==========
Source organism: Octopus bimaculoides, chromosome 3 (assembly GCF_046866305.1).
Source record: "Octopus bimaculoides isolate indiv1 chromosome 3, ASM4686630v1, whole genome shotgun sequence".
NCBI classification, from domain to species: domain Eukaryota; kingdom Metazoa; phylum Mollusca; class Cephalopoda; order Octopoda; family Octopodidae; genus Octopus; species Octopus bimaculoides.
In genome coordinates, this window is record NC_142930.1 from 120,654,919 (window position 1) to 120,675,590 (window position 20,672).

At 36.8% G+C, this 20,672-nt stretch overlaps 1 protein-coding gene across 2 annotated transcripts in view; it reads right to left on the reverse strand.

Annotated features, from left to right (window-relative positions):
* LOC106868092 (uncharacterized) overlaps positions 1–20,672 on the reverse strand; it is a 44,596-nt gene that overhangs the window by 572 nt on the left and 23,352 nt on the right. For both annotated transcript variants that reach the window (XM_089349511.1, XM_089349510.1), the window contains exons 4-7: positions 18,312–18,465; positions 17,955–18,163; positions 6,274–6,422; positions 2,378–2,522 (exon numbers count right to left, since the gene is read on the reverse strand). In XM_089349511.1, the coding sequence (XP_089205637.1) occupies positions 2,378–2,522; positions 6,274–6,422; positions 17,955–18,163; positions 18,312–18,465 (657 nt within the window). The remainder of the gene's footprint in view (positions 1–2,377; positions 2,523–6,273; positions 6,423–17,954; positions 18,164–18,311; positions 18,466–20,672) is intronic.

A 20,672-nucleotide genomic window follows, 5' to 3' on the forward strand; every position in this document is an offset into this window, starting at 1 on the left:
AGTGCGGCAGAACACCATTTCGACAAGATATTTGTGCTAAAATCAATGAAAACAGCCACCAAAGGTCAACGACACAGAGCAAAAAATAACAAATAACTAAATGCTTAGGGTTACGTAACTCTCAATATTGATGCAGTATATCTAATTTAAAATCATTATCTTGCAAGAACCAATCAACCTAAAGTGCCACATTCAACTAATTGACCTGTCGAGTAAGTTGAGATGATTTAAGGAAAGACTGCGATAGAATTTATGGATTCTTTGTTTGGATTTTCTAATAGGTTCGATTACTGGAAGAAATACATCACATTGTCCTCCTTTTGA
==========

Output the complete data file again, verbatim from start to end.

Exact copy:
Source organism: Octopus bimaculoides, chromosome 3 (assembly GCF_046866305.1).
Source record: "Octopus bimaculoides isolate indiv1 chromosome 3, ASM4686630v1, whole genome shotgun sequence".
NCBI classification, from domain to species: domain Eukaryota; kingdom Metazoa; phylum Mollusca; class Cephalopoda; order Octopoda; family Octopodidae; genus Octopus; species Octopus bimaculoides.
In genome coordinates, this window is record NC_142930.1 from 120,654,919 (window position 1) to 120,675,590 (window position 20,672).

At 36.8% G+C, this 20,672-nt stretch overlaps 1 protein-coding gene across 2 annotated transcripts in view; it reads right to left on the reverse strand.

Annotated features, from left to right (window-relative positions):
* LOC106868092 (uncharacterized) overlaps positions 1–20,672 on the reverse strand; it is a 44,596-nt gene that overhangs the window by 572 nt on the left and 23,352 nt on the right. For both annotated transcript variants that reach the window (XM_089349511.1, XM_089349510.1), the window contains exons 4-7: positions 18,312–18,465; positions 17,955–18,163; positions 6,274–6,422; positions 2,378–2,522 (exon numbers count right to left, since the gene is read on the reverse strand). In XM_089349511.1, the coding sequence (XP_089205637.1) occupies positions 2,378–2,522; positions 6,274–6,422; positions 17,955–18,163; positions 18,312–18,465 (657 nt within the window). The remainder of the gene's footprint in view (positions 1–2,377; positions 2,523–6,273; positions 6,423–17,954; positions 18,164–18,311; positions 18,466–20,672) is intronic.

A 20,672-nucleotide genomic window follows, 5' to 3' on the forward strand; every position in this document is an offset into this window, starting at 1 on the left:
AGTGCGGCAGAACACCATTTCGACAAGATATTTGTGCTAAAATCAATGAAAACAGCCACCAAAGGTCAACGACACAGAGCAAAAAATAACAAATAACTAAATGCTTAGGGTTACGTAACTCTCAATATTGATGCAGTATATCTAATTTAAAATCATTATCTTGCAAGAACCAATCAACCTAAAGTGCCACATTCAACTAATTGACCTGTCGAGTAAGTTGAGATGATTTAAGGAAAGACTGCGATAGAATTTATGGATTCTTTGTTTGGATTTTCTAATAGGTTCGATTACTGGAAGAAATACATCACATTGTCCTCCTTTTGA